“PASC is our committee,” he said. “They oversee our work, and they said: ‘Don’t have piecemeal reform until there’s been a longer-term look at the civil service. For the commission to go ahead without PASC’s support would have been a big deal.”
“We depend on the parliamentary consensus, and if the body that oversees us in parliament says: ‘Don’t do piecemeal reform at this point,’ we have to take serious notice of that.”
The Civil Service Commission has just consulted on whether to give the prime minister an increased say in the selection of permanent secretaries, offering him a choice between two candidates when they have broadly equal merit. “There was no clear-cut outcome” in the responses, Normington commented.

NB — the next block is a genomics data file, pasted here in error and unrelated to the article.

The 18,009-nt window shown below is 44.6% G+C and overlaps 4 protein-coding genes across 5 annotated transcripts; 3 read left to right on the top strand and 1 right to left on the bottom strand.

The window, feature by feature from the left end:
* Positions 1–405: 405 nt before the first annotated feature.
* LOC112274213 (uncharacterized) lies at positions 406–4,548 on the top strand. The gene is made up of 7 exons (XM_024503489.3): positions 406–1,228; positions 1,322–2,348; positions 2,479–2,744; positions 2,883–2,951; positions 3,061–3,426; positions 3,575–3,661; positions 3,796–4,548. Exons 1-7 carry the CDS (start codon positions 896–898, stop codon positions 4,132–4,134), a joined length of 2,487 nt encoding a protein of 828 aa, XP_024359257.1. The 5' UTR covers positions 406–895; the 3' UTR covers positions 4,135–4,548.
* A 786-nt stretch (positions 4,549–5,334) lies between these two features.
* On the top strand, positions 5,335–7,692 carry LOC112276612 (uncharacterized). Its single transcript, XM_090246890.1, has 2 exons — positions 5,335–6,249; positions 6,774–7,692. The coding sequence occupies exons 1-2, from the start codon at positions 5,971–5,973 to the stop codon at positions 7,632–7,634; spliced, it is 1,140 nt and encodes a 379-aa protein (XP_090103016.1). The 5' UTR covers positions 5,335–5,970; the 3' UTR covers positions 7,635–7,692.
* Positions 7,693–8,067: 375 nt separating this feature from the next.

The commission will wait for a “more in-depth look” at the civil service before considering further changes to appointments. “It looks as though the idea of a Parliamentary Commission, which PASC has been calling for, has receded – but there are others looking at the civil service,” said Normington. Meanwhile, the commission has refined the wording of the existing process to make it clearer that the prime minister gets a final say, and that ministers should be included in the appointment process.